things. And I didn`t have that arm strength after surgery to repair my
broken hip. And so, what I`m about to show you is a true marvel to me
especially when you consider that most people who have to use a Walker
previously at least knew how to walk.

2-year-old Caden (INAUDIBLE) had to have his right foot and left leg
amputated shortly after he was born. He`s now been fitted with
prosthetics. And on Friday, July fourth, he walked for the first time
using a little Walker. Behold this little miracle.


UNIDENTIFIED FEMALE: Good job. You got it.


O`DONNELL: He got it. The rewrite is next.


O`DONNELL: In its history, Congress has held what may be an
uncountable number of hearings about poverty or some aspects of poverty.
The most recent series of such hearings has been chaired by congressional
Paul Ryan. The Ryan hearings purport to be quote "a progress report on the
war on poverty." It is traditional for the chairman to choose most of the
witnesses who testified before committees, and on committees not run by
Darrell Issa, it is traditional for the minority party on the committees to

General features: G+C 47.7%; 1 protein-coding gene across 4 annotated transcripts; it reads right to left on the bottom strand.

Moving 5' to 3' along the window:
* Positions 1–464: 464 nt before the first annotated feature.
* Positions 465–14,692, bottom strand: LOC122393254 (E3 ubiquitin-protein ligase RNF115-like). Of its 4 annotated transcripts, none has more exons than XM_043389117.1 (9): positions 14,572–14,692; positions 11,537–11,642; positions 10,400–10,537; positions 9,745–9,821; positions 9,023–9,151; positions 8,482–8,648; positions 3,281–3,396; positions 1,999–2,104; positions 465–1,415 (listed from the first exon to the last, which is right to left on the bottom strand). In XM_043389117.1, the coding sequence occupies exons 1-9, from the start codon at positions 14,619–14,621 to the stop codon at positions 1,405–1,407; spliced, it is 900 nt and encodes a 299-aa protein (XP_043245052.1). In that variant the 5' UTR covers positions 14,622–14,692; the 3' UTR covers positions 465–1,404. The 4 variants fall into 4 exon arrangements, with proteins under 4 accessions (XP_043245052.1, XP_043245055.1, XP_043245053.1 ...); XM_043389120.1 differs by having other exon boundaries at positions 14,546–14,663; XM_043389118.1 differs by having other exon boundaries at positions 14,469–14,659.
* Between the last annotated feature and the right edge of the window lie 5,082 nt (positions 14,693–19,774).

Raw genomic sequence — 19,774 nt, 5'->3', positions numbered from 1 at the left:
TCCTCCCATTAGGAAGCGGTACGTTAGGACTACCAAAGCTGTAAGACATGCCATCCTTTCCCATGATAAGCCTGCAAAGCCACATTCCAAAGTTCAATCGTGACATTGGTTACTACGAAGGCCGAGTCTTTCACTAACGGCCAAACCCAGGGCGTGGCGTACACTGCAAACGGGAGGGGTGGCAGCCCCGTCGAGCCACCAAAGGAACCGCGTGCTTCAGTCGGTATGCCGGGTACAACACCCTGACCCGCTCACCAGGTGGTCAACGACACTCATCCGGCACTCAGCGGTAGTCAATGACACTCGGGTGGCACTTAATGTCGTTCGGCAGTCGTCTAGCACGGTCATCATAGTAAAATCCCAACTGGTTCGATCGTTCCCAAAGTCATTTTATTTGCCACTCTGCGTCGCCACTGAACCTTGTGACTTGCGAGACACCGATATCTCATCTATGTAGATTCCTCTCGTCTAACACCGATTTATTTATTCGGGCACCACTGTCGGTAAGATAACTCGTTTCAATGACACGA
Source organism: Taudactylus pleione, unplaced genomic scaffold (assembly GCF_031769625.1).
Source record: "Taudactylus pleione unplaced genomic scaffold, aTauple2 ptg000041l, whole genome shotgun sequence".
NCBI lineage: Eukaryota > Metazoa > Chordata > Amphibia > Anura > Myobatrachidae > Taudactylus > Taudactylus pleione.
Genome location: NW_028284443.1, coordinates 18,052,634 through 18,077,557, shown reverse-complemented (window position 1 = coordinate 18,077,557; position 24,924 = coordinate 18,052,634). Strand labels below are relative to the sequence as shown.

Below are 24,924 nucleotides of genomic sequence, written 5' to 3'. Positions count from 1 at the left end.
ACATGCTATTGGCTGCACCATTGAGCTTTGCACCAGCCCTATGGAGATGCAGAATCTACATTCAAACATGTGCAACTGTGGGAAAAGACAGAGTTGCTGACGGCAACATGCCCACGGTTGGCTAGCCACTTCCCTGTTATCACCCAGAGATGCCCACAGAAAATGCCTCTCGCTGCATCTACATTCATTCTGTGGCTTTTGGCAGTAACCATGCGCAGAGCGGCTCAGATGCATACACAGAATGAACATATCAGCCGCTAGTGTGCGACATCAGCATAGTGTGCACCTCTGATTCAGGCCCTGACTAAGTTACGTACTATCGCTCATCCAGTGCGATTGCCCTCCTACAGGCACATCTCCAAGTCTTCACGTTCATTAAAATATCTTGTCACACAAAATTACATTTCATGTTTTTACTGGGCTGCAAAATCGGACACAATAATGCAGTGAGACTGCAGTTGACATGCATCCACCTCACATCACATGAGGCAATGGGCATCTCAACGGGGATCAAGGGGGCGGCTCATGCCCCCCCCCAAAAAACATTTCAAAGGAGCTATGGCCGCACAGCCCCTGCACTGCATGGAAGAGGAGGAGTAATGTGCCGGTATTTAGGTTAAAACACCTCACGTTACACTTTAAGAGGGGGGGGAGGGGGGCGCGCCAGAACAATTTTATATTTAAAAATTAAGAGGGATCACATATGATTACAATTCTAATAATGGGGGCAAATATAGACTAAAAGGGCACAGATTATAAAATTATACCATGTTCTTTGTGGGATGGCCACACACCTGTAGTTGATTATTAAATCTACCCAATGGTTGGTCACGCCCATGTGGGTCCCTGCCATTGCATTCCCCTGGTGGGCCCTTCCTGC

be allowed to suggests at least some witnesses who the chairman might
otherwise not want to hear from.

And so, the Republicans and Paul Ryan`s war on poverty hearings have
actually have had to listen to a few experts saying things that do not
appear in any of the Republican`s talking points about poverty.


UNIDENTIFIED FEMALE: Over the last 50 years, we`ve really made good,
strong progress in preventing and eliminating poverty, but we must stay the
course and resist those who say the war in poverty has not worked. All
right, of our charity is not a substitute for justice and prepare
allocation of public resources.

SISTER SIMONE CAMPBELL, NUNS ON THE BUS: Fed for the World which is a
Christian organization that it need some issues of hunger in our country
figured out that on the House Republican budget, the cuts in food stamps
alone, that was last year`s budget, would every church, synagogue, mosque,
house of worship in the United States, just on that issue alone, to each
raise $50,000 every year for 10 years to replace the amount of service that
was being cut.


O`DONNELL: And today, Chairman Ryan allowed something extraordinary
in a congressional hearing about poverty, testimony from a poor person. At
the urging of Democratic Congresswoman Barbara Lee, the committee came face
to face with the struggles of poverty when they listened to the experience
of Tianna Gaines Turner.


TIANNA GAINES TURNER, PHILADELPHIA: This photograph right here is a
photo of my children. My children are everything to me. I would like to
say that we need to break the cycle. We need to make sure that we all
remember what the American dream is. Values, family values.